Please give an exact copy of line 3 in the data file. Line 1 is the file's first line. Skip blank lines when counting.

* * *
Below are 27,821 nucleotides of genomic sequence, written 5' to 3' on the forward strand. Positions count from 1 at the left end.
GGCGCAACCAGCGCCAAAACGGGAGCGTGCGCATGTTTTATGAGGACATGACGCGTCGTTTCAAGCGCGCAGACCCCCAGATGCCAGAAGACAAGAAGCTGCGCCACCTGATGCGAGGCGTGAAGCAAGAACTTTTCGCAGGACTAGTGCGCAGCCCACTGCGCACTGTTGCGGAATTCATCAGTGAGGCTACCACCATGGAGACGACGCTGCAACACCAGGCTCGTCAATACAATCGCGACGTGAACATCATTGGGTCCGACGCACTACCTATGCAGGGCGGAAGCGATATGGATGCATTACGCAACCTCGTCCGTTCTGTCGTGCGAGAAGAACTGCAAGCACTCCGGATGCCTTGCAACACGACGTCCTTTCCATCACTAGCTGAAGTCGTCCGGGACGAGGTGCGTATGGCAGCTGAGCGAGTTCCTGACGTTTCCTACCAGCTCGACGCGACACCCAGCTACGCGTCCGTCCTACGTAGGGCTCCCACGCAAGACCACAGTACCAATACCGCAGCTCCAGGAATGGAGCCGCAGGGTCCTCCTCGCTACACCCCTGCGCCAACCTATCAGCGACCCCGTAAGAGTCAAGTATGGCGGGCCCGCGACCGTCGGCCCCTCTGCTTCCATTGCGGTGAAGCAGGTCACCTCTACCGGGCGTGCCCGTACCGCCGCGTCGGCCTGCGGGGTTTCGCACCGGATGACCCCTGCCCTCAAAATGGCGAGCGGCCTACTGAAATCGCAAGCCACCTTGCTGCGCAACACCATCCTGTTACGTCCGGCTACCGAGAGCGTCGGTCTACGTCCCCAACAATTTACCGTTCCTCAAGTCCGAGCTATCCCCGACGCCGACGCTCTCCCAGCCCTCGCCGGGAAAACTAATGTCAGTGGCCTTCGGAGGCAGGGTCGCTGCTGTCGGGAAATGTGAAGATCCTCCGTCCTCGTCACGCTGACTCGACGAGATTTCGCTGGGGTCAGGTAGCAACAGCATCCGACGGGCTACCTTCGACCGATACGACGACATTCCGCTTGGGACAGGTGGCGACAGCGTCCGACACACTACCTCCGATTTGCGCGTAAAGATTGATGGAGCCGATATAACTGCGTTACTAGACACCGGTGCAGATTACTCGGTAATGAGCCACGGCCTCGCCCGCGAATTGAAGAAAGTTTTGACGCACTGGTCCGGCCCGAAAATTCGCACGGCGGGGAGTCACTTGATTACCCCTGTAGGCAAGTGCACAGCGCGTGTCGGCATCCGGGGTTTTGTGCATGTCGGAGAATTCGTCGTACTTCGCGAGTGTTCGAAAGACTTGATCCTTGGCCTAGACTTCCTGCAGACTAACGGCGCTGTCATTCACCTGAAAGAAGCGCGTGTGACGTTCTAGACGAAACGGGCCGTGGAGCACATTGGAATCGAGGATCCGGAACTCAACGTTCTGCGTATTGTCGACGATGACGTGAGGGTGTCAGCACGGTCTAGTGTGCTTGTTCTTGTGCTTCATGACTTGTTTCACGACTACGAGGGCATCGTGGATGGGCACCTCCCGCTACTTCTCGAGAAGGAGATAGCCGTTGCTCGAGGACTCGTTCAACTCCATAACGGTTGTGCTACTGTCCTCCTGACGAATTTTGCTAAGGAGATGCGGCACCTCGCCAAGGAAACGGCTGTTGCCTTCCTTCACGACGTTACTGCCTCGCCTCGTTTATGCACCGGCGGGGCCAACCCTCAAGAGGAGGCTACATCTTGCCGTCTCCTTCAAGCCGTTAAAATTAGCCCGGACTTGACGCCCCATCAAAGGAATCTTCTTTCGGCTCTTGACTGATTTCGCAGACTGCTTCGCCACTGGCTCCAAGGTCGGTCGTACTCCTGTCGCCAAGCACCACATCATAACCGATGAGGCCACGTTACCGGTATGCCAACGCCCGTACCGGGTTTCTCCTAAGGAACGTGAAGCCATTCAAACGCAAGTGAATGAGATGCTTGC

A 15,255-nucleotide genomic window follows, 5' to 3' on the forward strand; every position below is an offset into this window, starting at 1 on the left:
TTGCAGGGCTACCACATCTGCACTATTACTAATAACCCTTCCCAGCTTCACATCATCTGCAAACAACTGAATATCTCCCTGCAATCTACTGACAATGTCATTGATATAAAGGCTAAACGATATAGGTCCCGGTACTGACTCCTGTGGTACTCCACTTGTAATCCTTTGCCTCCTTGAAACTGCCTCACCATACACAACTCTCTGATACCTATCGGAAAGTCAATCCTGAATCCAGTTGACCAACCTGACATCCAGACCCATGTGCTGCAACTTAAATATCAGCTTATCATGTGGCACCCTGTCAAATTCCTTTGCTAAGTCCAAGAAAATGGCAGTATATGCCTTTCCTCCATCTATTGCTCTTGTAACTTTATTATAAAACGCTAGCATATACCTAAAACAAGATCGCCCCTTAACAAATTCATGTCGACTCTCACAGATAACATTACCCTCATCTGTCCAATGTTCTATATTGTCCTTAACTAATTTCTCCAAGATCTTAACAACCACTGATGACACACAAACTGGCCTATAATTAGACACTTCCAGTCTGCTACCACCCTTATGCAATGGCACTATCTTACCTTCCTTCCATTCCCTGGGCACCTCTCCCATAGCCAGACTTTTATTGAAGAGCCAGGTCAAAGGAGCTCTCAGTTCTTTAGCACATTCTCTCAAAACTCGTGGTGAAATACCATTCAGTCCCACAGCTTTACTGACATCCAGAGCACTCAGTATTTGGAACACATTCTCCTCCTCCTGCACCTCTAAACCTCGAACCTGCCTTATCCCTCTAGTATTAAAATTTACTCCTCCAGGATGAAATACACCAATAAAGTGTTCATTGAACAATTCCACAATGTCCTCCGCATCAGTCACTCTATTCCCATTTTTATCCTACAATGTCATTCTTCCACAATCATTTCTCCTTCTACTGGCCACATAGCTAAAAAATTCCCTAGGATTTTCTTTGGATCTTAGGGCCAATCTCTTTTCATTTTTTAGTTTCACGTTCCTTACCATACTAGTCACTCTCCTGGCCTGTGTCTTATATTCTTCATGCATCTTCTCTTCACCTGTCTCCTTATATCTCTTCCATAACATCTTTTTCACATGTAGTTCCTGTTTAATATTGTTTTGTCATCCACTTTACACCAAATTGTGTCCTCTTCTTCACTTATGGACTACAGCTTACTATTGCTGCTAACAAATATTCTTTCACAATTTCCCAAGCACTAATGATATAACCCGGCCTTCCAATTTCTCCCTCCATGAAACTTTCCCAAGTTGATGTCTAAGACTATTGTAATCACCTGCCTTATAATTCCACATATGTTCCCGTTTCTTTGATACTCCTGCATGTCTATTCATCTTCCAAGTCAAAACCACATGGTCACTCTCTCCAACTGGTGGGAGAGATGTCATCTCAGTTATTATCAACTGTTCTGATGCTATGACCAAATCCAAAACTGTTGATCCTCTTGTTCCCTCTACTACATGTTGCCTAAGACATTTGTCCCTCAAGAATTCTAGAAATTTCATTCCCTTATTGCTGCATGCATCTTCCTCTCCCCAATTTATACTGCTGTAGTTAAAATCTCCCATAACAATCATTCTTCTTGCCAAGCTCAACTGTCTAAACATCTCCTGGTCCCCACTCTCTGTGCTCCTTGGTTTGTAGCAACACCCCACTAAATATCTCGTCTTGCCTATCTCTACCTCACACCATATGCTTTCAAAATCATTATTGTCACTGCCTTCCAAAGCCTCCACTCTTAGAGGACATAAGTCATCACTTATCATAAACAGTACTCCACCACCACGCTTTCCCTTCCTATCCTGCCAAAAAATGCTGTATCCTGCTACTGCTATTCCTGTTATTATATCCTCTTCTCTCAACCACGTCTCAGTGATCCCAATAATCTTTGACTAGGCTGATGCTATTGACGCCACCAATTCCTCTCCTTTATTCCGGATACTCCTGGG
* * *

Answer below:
A 15,255-nucleotide genomic window follows, 5' to 3' on the forward strand; every position below is an offset into this window, starting at 1 on the left: